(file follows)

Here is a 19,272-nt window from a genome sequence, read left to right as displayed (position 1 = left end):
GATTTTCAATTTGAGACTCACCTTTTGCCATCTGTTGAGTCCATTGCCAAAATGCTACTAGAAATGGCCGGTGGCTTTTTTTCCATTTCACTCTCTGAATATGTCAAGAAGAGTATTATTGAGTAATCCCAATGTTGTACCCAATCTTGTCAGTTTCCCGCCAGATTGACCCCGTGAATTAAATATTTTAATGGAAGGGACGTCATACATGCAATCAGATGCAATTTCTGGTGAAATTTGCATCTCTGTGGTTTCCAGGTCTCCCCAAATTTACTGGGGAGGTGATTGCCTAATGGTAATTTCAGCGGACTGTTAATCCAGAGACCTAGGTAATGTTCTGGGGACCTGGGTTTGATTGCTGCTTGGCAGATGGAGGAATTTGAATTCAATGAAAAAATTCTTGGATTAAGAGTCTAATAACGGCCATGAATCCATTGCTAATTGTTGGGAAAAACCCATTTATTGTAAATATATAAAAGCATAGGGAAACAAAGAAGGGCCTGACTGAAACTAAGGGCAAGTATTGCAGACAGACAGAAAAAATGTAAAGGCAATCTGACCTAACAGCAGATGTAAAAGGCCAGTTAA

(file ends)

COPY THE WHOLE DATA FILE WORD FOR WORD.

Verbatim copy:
Here is a 19,272-nt window from a genome sequence, read left to right as displayed (position 1 = left end):
GATTTTCAATTTGAGACTCACCTTTTGCCATCTGTTGAGTCCATTGCCAAAATGCTACTAGAAATGGCCGGTGGCTTTTTTTCCATTTCACTCTCTGAATATGTCAAGAAGAGTATTATTGAGTAATCCCAATGTTGTACCCAATCTTGTCAGTTTCCCGCCAGATTGACCCCGTGAATTAAATATTTTAATGGAAGGGACGTCATACATGCAATCAGATGCAATTTCTGGTGAAATTTGCATCTCTGTGGTTTCCAGGTCTCCCCAAATTTACTGGGGAGGTGATTGCCTAATGGTAATTTCAGCGGACTGTTAATCCAGAGACCTAGGTAATGTTCTGGGGACCTGGGTTTGATTGCTGCTTGGCAGATGGAGGAATTTGAATTCAATGAAAAAATTCTTGGATTAAGAGTCTAATAACGGCCATGAATCCATTGCTAATTGTTGGGAAAAACCCATTTATTGTAAATATATAAAAGCATAGGGAAACAAAGAAGGGCCTGACTGAAACTAAGGGCAAGTATTGCAGACAGACAGAAAAAATGTAAAGGCAATCTGACCTAACAGCAGATGTAAAAGGCCAGTTAA